Automation technology stands strong in the fight against recalls
By: Morgan Williams, Marketing Design Coordinator
As the number of reported outbreaks associated with foodborne illnesses continues to grow, more consumers are demanding fresh produce while turning away from their pre-packaged alternatives. In fact, according to Food Engineering's article “Battling pathogens in produce,” many in the food industry are predicting 2016 to be the year of the vegetable, with “farm-to-fork” and “flexitarian” movements gaining popularity.
In spite of their new following, fresh fruits and veggies are being held to higher, stricter standards. New rules documented in the Food Safety Modernization Act (FSMA), known as the Produce Safety Rules, enforce produce safety standards and hold importers accountable for verifying that incoming food meets U.S. safety standards. These standards are established to help minimize the risk of illness deriving from foodborne pathogens. According to Michael R. Taylor, FDA deputy commissioner for foods and veterinary medicine, “the FDA is working with partners across the government and industry to prevent foodborne outbreaks. The[se] rules will help better protect consumers from foodborne illness and strengthen their confidence that modern preventative practices are in place…”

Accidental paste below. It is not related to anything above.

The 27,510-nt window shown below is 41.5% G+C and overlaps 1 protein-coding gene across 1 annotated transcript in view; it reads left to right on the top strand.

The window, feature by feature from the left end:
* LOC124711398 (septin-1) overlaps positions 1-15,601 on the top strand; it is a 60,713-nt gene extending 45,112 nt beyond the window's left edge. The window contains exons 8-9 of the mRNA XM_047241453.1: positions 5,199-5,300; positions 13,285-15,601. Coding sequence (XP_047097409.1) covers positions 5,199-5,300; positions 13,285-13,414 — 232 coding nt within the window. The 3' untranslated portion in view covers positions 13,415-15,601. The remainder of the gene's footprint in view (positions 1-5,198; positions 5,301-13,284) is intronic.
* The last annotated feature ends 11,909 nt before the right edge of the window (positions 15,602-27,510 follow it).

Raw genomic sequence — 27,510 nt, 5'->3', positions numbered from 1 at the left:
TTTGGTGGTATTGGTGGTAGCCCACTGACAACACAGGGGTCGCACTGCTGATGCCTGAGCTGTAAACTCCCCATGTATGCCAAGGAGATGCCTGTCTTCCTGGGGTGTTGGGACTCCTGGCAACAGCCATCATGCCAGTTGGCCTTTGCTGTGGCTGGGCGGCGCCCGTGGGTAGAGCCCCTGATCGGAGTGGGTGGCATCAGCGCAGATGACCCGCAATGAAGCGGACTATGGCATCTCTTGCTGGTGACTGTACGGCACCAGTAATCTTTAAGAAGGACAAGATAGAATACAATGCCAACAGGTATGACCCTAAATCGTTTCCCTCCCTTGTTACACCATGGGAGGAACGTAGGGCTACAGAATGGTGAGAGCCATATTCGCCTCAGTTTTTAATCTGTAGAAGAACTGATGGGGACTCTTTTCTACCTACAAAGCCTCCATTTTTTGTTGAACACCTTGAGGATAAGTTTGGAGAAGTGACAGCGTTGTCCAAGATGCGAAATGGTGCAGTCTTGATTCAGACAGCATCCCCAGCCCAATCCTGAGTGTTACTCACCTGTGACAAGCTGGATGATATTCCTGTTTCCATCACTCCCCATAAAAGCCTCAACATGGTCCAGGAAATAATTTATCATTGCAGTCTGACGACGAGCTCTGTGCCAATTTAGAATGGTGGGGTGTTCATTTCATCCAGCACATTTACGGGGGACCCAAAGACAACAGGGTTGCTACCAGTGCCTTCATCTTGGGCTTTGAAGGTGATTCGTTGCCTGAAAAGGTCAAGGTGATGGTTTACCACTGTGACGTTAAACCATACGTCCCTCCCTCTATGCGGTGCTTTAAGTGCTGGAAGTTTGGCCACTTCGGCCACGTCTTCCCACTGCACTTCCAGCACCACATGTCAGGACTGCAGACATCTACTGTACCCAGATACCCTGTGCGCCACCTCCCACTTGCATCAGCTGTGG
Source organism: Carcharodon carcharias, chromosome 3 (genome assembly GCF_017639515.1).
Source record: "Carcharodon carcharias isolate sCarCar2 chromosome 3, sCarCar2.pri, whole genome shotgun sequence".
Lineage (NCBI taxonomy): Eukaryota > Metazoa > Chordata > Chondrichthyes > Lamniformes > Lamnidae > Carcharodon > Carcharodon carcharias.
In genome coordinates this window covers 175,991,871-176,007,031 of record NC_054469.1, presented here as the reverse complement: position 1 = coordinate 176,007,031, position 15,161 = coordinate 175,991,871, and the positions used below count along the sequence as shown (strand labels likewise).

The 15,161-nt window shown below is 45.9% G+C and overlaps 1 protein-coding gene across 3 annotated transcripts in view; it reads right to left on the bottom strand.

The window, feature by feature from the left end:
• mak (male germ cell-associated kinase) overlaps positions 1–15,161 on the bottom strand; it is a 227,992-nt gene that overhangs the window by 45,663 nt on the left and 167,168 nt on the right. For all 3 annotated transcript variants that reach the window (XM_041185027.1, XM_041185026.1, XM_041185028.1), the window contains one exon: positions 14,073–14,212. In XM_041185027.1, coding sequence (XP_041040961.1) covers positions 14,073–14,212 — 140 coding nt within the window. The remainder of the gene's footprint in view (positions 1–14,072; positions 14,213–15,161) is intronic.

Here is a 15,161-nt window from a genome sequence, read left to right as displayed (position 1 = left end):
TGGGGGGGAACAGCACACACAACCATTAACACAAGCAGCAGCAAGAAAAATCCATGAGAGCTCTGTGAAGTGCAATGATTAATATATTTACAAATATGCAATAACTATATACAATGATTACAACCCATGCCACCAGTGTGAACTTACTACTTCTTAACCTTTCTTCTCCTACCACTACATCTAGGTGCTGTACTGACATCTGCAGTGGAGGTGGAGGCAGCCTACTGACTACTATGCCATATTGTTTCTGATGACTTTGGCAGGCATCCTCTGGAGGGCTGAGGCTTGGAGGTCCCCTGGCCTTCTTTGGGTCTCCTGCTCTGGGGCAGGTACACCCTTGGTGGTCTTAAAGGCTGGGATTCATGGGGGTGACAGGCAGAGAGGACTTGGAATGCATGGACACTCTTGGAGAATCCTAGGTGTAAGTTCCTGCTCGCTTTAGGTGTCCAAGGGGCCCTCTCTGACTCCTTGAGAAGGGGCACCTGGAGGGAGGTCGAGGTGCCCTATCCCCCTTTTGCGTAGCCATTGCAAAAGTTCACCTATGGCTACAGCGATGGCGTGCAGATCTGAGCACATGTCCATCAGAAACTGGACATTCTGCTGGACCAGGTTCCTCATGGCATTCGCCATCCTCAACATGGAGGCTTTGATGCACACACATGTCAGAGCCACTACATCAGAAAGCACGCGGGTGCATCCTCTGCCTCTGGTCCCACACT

The best way to prevent contamination is to first minimize the opportunity for pathogens to enter into the facility. This is done through supplier visibility and periodical risk assessments. However, contaminated goods are still often undiscovered before they are sent out to store shelves. Therefore, the next step in preventing recalls would be to implement automation technology with sophisticated track-and-trace capabilities.
With track-and-trace technology, manufacturers have real-time inbound and outbound inventory insight at their fingertips. If a product is contaminated, the system can quickly identify the specific batch, pinpoint its departure and current location, and notify the manufacturer to pull only the faulty goods. Using the right tools and technology in the warehouse can change the way companies seek, discover and destroy dangerous foodborne pathogens.
Publisher: Food Engineering